In 1950, Ingvar Kamprad began selling furniture. Seeing the logistical difficulty of shipping large items far away, Ingvar decided to flat-pack the furniture, which also reduced the chance of damage during transport. The company created a catalog that customers could browse through and order with from afar.
The Daring Journey Inside The World’s Deepest Cave
The Veryovkina Cave is the deepest known cave on Earth. It took half a century and about 30 expeditions for Russian cave explorers to reach its record depth of 2,212 meters. Speleologists still think there is more to be discovered.
Portrait Of A Place: Black Snow
On the last day of sunlight before polar winter descends, British directors James Newton and Edward Edwards visited Norilsk—which is closed to non-Russians—to capture the lives of the locals in Russia’s coldest city. During winter, temperatures can drop to -55 and the Sun does not rise for 40 days.
Sintra’s Mysterious ‘Inverted Tower’
Steeped in strange symbology, the breath-taking ‘inverted tower’, or initiation well, found at the heart of Sintra’s Quinta da Regaleira celebrates Portugal’s unique historical connection to the mysterious and enigmatic Knights Templar.
Vanishing Venice: The Sinking City Losing Its Soul
Italy’s “Floating City” is sinking under its sea level and the weight of mass tourism. Now residents of Venice are fighting to save it’s soul before it vanishes, as ABC News’ Samantha Hawley reports.
In Japan, Repairing Buildings Without A Single Nail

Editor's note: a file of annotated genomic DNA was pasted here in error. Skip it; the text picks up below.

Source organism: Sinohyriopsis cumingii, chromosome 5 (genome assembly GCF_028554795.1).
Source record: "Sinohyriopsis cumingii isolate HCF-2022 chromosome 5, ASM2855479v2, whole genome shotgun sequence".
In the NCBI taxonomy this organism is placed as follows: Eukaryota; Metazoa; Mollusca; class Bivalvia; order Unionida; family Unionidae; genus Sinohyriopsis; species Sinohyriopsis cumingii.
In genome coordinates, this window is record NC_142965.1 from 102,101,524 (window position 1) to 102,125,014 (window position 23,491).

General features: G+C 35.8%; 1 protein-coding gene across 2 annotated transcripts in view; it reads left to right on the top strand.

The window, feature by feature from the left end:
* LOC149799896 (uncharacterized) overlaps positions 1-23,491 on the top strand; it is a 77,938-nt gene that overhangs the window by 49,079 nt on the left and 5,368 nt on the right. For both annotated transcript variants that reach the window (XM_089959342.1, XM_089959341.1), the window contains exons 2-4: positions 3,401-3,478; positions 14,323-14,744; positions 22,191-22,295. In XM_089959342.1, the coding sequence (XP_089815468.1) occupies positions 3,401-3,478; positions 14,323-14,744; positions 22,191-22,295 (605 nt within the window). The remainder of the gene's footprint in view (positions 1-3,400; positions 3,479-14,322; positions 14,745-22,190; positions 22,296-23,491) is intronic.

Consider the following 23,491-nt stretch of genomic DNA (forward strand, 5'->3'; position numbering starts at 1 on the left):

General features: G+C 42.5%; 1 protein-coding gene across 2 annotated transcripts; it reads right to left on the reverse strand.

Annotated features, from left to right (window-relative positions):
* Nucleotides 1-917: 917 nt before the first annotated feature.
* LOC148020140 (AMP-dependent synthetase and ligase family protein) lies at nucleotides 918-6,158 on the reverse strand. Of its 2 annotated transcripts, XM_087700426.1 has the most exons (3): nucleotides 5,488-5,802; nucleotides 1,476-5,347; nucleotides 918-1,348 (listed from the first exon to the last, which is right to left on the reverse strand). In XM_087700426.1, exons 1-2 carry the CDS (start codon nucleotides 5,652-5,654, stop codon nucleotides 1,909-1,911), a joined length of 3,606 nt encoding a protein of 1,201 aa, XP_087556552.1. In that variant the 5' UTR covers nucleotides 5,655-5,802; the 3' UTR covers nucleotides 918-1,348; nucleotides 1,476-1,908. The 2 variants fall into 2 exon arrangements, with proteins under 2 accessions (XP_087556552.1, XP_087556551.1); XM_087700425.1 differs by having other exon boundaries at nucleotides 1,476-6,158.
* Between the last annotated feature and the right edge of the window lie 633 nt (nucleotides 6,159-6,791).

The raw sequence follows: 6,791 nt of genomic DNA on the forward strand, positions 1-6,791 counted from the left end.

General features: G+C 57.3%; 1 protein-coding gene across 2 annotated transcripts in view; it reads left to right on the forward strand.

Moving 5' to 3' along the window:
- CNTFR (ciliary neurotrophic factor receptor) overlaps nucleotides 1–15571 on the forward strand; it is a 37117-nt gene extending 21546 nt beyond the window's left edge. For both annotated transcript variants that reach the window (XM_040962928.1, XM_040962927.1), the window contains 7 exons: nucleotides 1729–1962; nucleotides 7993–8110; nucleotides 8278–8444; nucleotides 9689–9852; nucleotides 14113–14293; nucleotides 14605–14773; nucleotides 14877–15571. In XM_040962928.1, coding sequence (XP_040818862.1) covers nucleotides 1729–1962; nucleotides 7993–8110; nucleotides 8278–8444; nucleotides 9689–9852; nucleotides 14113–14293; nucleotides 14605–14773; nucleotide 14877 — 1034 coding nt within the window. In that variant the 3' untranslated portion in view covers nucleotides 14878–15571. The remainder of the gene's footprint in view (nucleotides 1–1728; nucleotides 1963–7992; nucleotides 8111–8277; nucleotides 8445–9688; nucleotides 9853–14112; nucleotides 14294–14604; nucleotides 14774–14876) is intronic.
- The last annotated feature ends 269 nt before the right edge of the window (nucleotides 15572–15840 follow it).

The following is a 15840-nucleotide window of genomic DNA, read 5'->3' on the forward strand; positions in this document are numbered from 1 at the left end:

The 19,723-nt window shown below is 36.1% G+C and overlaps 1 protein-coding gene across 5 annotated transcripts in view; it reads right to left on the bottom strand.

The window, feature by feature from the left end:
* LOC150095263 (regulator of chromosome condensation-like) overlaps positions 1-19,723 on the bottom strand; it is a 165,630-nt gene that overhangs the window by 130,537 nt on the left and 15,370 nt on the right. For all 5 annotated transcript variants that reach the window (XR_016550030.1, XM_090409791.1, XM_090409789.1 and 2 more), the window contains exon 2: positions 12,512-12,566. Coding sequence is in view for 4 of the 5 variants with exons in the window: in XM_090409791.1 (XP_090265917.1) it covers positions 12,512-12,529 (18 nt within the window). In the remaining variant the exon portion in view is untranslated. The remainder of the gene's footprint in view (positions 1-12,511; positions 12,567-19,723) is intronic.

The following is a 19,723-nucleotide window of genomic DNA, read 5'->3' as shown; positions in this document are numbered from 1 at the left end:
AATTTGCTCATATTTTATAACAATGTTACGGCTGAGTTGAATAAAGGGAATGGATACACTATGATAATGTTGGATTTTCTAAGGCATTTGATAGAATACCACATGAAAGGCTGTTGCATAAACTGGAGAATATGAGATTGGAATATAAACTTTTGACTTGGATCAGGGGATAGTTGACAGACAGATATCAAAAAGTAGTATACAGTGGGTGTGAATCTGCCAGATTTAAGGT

In the past, making and developing metal was too costly for carpenters in Japan. So instead of using nails, carpenters called “miyadaiku” developed unique methods for interlocking pieces of wood together, similar to a giant 3D puzzle.
Modern Slavery Of Disabled People In South Korea
30 Years A Slave: A moving report from South Korea where the police have rescued hundreds of modern-day slaves tricked into working on salt and seaweed farms on a chain of remote islands. Shockingly, many of those rescued have learning disabilities.
Singapore Is Building A City In China
It’s located in Southern China but it’s actually a partnership between China and Singapore. It’s called, Sino-Singapore Guangzhou Knowledge City, or SSGKC. In the next 20 years, the countries project it will have a population of 500,000. A whopping figure considering the farmlands were formerly home to just 40,000 residents.
How Barcelona Is Taking City Streets Back From Cars
The city of Barcelona is testing out an urban design trick that can give cities back to pedestrians. It involves taking nine square city blocks and closing off the inside to through traffic. Buses, big freight trucks — or any vehicles that are trying to get from one part of town to the next — have to drive around the perimeter.
Will Upzoning Neighborhoods Make Homes More Affordable?
Housing affordability is a growing issue in America, and there’s a battle over how to fix it happening on blocks across the country. Zoning—the rules that govern how cities use their land—is on the front line. Cities and states across the country are proposing new upzoning laws to combat the housing crisis. Will they work?
The Radical Plan To Save The Fastest Sinking City In The World
Many of our coastal cities are imperiled, but none have plotted an escape quite as audacious as Jakarta’s. President Joko Widodo plans to pick up and move the capital, along with 7 million people.